Presentation is loading. Please wait.

Presentation is loading. Please wait.

EE535: Renewable Energy: Systems, Technology & Economics

Similar presentations

Presentation on theme: "EE535: Renewable Energy: Systems, Technology & Economics"— Presentation transcript:

1 EE535: Renewable Energy: Systems, Technology & Economics
Session 7: Wave Energy (1)

2 European Theoretical Wavepower
IEA (International Energy Association) estimates that there is a potential to generate 1500TWh per year (10% of global demand) from wave power No commercial wave farms yet exist but there are several beta installments European Wave Energy Atlas, Average Theoretical Wave Power (kW))

3 Irish Context Estimated power of Atlantic coastline is 40kW per meter of exposed coastline Highest energy points are Northwest Mayo, West Galway, West Cork, Kerry Trade-off between the available energy (which increases with distance from land), and practicalities of harnessing and connecting to grid

4 Waves Storm Waves Swell Waves Wave size depends on:
Waves located close to the location where they were generated Form complex irregular sea Swell Waves Waves can travel a great distance with minimum loss of energy to produce a swell Wave size depends on: Wind speed Duration Fetch

5 Wave Formation Ocean waves are generated by wind passing over stretches of water 3 main processes give rise to wave formation and growth: Air flowing over the seas exerts a tangential stress on the water surface Turbulent air close to the water surface creates rapidly varying shear stresses and pressure fluctuations. Where these processes are in-phase with existing waves, further wave development occurs When waves have reached a certain size, the wind can exert a stronger force on the up-wind face of the wave, causing additional growth

6 Waves It is important to realise that there is no net motion of water in deep water waves Waves contain energy in two forms: Potential energy – energy required to move the water from the trough to the crest Kinetic Energy – energy associated with water moving around (circular motion)

7 Difficulties facing wave power developments
Wave patterns are irregular in amplitude, phase and direction. Difficult to design devices to extract power efficiently over such a wide range of variables Probability of extreme gales or hurricanes – devices need to be able to withstand conditions which are ~ 100 times the power density for which they are normally matched Peak power normally available in deep water from open swells. Very difficult conditions to construct, fix, and maintain devices

8 Difficulties facing wave power developments
Wave periods are typically low frequency (circa 0.1Hz). Difficult to efficiently couple this slow irregular motion via an electrical generator. Many different device types in the public domain – which to choose? Economy of scale? Peak power is generally only available far from land and remote from dense populations Capital costs of structures very high due to necessity to withstand harsh environments

9 Advantages of Wave Power
Large energy fluxes available Predictability of wave conditions over a period of days Low environmental impact – little visual impact Since only a small fraction of wave power is extracted, impact on coastline is minimal Chemical pollution is minimal No obvious problems for marine life Load factor of energy supply from ocean waves matches demand for electricity – wave power largest in winter when demand is increased Economies can be achieved by installing wave generators in groups and connecting to shore via a single submarine cable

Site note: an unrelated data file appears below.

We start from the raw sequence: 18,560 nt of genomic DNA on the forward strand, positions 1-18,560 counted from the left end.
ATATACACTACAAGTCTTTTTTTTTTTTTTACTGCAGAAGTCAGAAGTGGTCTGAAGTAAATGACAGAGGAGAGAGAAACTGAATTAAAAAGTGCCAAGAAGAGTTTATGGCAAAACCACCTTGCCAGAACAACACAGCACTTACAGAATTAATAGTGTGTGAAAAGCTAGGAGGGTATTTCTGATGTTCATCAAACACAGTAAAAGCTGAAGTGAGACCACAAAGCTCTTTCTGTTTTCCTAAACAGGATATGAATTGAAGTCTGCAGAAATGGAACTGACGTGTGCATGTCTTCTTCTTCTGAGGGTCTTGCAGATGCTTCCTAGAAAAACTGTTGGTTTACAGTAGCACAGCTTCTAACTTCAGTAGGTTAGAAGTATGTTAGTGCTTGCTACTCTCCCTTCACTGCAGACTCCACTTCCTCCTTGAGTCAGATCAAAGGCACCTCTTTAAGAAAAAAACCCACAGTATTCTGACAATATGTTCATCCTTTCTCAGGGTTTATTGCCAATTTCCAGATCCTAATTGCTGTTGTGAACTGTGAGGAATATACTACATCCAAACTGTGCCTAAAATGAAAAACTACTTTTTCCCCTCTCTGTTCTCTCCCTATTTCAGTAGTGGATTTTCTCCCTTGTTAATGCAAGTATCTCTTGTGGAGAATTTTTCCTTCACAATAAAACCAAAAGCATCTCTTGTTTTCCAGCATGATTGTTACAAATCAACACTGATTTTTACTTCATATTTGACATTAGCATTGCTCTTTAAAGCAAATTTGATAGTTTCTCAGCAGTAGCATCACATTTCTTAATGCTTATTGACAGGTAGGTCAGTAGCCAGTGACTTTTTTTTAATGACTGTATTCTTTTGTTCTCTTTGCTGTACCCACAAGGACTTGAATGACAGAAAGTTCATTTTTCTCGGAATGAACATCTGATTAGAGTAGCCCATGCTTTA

10 Properties of Deep Water Waves
Surface waves are sets of unbroken sine-waves of irregular wavelength, phase and direction Motion of any particle of water is circular. Surface form of the wave shows progression, but water particles have no net progression Water on the surface remains on the surface The amplitudes of water particle motion decreases exponentially with depth The amplitude of the wave is independent of λ, c or T A wave will break into white water when the slope of the surface exceeds about 1 in 7 – dissipating energy potential

11 Wave Motion Wave direction Wave Surface Tangent mrw2 Resultant F F mg
Water surface perpendicular to resultant of gravitation and centrifugal Forces acting on an element of water of mass m λ a H w Wave Motion Wave Characteristics

12 Wave Particle Motion a

13 Water Particle Acceleration
Wave direction x s g Resultant acceleration aw2 g s Ф aw2 aw2 sinώ Note: force due to gravity = mg, centrifugal force = maw2


15 (particle velocity)









24 +z crest -z trough



27 Summary for Deep Water Waves


29 Power From earlier, we know that the energy per unit wavelength in the direction of the wave is given by E = ½ ρa2gλ Phase velocity c = λ/T, so E = ½ ρa2g cT To calculate the power we need to consider the group behaviour of the waves. Specifically the velocity u at which the energy in the group of waves is carried forward is related to the phase velocity by u = c/2 This property comes about due to the dispersive nature of waves So, Power P = E/(time) = ½ ρa2g (c/2) = ¼ ρa2g c = ¼ ρa2g λ/T

30 Question What is the power in a deep water wave of wavelength 100m and amplitude 1.5m? We know from earlier that c = 13m/s (group velocity) u = c/2 = 6.4m/s P = ½ (1025kg/m2)(9.81ms-2)(1.5m)2(6.5m/s) P = 73 kW/m

Download ppt "EE535: Renewable Energy: Systems, Technology & Economics"

Similar presentations

Ads by Google